Understanding Steroids and Diabetes

Web Resource Last Updated: 21-09-2020

Steroids are used to treat various conditions where there is inflammation in the body. They work by reducing this inflammation. Some examples of the conditions they are used to treat are:

  • Rheumatoid arthritis
  • Asthma
  • Inflammation of the bowel
  • Some types of malignant diseases
  • A few other auto-immune conditions

There are many different types of steroids. Some of the more common steroid drugs include:

  • Prednisolone
  • Hydrocortisone
  • Betamethasone
  • Dexamethesone
  • Deflazacort

Impact on Diabetes

Diabetes Side Effects

If you have diabetes and you are prescribed steroids, then you may notice a rise in your blood glucose levels, which will usually mean that your diabetes treatment needs to be adjusted. It is important that you check your blood glucose levels regularly. If you are concerned that your diabetes is getting out of control while you are on steroids, contact your diabetes care team.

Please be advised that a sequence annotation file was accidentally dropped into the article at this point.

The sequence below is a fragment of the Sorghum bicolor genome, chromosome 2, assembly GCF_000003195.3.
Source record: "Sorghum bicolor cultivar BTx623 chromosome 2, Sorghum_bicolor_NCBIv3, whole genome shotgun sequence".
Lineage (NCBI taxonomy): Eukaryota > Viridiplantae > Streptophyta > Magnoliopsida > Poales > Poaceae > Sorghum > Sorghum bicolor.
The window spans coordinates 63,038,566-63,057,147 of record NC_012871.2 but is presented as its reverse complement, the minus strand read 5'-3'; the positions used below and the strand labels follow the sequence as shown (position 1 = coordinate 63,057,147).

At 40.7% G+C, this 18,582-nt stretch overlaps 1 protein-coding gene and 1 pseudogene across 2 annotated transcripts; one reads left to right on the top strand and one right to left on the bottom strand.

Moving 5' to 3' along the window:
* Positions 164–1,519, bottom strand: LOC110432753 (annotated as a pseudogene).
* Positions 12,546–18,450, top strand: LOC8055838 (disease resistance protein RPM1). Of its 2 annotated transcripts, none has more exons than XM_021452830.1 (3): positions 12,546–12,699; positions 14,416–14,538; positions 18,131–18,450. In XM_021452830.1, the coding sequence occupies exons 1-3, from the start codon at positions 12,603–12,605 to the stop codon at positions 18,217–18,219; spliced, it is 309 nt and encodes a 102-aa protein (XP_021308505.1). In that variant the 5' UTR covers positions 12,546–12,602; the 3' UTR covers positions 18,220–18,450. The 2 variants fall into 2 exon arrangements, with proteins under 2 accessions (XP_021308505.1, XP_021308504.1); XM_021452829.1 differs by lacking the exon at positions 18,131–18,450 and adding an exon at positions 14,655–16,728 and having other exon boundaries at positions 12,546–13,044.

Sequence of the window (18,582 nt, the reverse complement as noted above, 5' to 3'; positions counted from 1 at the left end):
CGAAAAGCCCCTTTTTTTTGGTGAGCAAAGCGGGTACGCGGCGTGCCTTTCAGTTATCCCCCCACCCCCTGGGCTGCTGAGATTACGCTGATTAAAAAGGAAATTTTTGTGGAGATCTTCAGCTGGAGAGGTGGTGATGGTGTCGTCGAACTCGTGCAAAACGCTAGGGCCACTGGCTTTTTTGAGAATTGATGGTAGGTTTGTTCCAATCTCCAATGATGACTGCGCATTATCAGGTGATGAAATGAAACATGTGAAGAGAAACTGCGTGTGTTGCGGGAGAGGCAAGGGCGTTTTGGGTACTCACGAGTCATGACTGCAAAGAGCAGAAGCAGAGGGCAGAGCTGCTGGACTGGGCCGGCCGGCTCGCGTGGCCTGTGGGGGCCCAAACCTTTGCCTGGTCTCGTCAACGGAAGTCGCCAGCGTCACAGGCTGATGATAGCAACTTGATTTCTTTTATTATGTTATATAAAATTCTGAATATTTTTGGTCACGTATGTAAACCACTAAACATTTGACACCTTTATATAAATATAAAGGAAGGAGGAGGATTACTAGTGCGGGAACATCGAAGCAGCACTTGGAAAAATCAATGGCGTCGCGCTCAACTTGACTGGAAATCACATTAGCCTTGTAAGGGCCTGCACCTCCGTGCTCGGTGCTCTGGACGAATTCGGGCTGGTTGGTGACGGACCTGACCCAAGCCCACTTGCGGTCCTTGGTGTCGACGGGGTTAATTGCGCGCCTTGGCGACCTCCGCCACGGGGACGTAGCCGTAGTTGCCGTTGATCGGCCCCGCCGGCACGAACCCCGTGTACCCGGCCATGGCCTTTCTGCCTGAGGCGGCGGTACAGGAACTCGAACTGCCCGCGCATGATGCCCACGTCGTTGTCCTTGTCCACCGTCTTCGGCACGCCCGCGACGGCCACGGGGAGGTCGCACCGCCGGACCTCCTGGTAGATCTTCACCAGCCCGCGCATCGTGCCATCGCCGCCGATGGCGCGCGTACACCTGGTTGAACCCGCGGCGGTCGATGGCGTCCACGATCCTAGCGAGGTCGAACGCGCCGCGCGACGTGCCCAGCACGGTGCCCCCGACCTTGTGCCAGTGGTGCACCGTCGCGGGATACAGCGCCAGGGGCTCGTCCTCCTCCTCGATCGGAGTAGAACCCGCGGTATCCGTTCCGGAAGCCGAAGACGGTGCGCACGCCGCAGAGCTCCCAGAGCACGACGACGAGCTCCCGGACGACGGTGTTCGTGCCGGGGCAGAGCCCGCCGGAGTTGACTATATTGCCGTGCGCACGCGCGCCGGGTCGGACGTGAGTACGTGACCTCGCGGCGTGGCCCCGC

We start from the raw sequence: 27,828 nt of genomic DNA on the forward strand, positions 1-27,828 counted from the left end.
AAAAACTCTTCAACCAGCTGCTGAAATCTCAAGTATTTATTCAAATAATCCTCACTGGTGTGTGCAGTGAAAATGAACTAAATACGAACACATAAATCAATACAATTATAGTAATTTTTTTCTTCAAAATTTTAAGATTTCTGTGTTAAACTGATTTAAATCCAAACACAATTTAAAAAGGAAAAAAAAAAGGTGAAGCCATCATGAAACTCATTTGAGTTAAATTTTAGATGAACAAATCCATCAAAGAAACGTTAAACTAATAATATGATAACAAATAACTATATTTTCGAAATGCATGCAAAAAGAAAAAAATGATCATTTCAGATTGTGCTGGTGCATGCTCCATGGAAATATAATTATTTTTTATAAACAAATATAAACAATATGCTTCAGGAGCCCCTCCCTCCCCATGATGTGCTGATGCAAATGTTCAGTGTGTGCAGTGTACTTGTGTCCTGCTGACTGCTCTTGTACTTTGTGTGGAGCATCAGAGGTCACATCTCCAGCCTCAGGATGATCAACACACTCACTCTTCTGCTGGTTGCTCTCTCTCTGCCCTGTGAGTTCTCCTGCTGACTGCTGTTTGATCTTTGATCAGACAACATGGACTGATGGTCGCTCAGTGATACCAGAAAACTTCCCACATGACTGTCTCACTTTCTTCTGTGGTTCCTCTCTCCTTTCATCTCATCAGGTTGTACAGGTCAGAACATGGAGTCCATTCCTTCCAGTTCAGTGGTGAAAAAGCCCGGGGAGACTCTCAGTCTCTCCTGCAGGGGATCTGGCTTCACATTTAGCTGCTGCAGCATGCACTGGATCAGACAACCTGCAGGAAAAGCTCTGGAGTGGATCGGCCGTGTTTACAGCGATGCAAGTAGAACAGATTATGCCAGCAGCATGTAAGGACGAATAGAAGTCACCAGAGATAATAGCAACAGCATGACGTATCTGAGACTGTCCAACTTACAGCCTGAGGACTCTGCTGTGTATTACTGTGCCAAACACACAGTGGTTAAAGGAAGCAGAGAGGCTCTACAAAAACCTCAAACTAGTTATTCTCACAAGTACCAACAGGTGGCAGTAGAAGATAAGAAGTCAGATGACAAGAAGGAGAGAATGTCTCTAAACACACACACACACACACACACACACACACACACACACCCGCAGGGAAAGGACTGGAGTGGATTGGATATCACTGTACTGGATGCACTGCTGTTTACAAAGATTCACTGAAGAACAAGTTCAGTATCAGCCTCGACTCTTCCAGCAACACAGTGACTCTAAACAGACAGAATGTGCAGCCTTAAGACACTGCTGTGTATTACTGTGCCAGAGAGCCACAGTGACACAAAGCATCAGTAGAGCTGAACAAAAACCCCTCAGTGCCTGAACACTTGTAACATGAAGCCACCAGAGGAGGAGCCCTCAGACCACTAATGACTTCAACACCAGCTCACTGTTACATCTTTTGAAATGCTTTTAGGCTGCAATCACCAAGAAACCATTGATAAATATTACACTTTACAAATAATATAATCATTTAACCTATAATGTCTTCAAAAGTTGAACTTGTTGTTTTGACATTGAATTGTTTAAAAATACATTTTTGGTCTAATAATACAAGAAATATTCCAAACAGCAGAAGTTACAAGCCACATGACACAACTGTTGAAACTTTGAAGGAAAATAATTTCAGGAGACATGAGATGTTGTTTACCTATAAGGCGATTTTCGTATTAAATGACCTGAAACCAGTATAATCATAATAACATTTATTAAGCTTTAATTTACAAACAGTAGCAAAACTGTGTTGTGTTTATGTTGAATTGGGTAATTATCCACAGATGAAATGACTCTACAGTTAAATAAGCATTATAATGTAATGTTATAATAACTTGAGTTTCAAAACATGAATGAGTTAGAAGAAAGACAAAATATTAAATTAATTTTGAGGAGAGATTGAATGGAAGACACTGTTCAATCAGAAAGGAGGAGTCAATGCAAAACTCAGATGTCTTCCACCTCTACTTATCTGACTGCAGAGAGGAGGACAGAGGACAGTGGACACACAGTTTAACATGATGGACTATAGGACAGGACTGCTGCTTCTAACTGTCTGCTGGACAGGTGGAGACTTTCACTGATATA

Your blood glucose level may rise 24–48 hours after your first steroid injection or first dose of tablets, although this may be temporary. Inhaled steroids and steroid skin creams are unlikely to increase your blood glucose levels.

If your steroid treatment is intermittent, e.g. if you only take it with an acute recurrence of your illness, you may need to be on a different diabetes treatment regime while you are taking steroids.

If you have been on large doses of steroids but these doses are reduced as you get better, then treatment for your diabetes will also need to be reduced or you will be at risk of hypoglycaemia (low blood glucose).

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